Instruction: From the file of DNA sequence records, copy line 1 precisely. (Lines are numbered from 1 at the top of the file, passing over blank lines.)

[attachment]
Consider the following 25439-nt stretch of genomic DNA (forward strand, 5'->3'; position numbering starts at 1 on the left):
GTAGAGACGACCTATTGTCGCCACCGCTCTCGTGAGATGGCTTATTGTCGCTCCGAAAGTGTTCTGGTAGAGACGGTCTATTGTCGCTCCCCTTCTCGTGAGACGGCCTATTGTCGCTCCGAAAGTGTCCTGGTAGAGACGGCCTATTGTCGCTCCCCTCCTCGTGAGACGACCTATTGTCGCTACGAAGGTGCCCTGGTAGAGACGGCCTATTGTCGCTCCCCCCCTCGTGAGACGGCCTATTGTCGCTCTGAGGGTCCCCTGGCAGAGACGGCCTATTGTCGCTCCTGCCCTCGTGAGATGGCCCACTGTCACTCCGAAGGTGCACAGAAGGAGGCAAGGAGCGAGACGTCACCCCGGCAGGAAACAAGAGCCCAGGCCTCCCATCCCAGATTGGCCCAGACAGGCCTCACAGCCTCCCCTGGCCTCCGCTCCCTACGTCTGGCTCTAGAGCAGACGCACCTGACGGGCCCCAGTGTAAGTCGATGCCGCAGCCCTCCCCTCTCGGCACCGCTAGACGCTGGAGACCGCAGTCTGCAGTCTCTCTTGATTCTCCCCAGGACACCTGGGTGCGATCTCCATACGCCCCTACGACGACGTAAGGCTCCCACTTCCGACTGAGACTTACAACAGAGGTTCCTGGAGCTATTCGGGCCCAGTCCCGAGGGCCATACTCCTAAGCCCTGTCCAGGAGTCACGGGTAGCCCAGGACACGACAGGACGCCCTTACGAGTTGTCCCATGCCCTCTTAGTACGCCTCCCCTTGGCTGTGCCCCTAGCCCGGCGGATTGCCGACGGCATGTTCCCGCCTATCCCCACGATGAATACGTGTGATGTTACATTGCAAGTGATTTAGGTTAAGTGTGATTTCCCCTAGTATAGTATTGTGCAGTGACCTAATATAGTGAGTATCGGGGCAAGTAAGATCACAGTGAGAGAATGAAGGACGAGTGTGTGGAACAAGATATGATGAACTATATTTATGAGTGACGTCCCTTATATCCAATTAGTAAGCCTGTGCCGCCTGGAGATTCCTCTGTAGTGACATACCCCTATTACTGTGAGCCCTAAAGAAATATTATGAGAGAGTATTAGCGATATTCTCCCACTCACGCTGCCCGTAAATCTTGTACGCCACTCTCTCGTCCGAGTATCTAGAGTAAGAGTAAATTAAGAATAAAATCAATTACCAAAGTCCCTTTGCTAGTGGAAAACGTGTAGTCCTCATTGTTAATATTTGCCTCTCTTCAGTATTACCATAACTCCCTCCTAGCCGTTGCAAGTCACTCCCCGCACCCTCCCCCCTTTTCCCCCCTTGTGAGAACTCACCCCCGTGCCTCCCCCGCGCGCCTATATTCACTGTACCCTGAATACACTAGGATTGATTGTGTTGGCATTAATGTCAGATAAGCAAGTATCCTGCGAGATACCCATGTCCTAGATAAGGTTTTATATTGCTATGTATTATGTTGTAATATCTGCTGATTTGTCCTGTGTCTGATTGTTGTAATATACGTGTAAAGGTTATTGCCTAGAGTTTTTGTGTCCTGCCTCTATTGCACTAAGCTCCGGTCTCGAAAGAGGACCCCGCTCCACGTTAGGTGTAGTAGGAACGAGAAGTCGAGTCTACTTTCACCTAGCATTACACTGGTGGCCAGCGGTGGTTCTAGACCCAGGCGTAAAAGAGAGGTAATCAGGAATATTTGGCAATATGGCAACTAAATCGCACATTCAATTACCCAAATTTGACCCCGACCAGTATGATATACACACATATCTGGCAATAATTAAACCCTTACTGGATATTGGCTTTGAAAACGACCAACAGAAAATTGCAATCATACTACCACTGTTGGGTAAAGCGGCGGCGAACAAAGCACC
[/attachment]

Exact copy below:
Consider the following 25439-nt stretch of genomic DNA (forward strand, 5'->3'; position numbering starts at 1 on the left):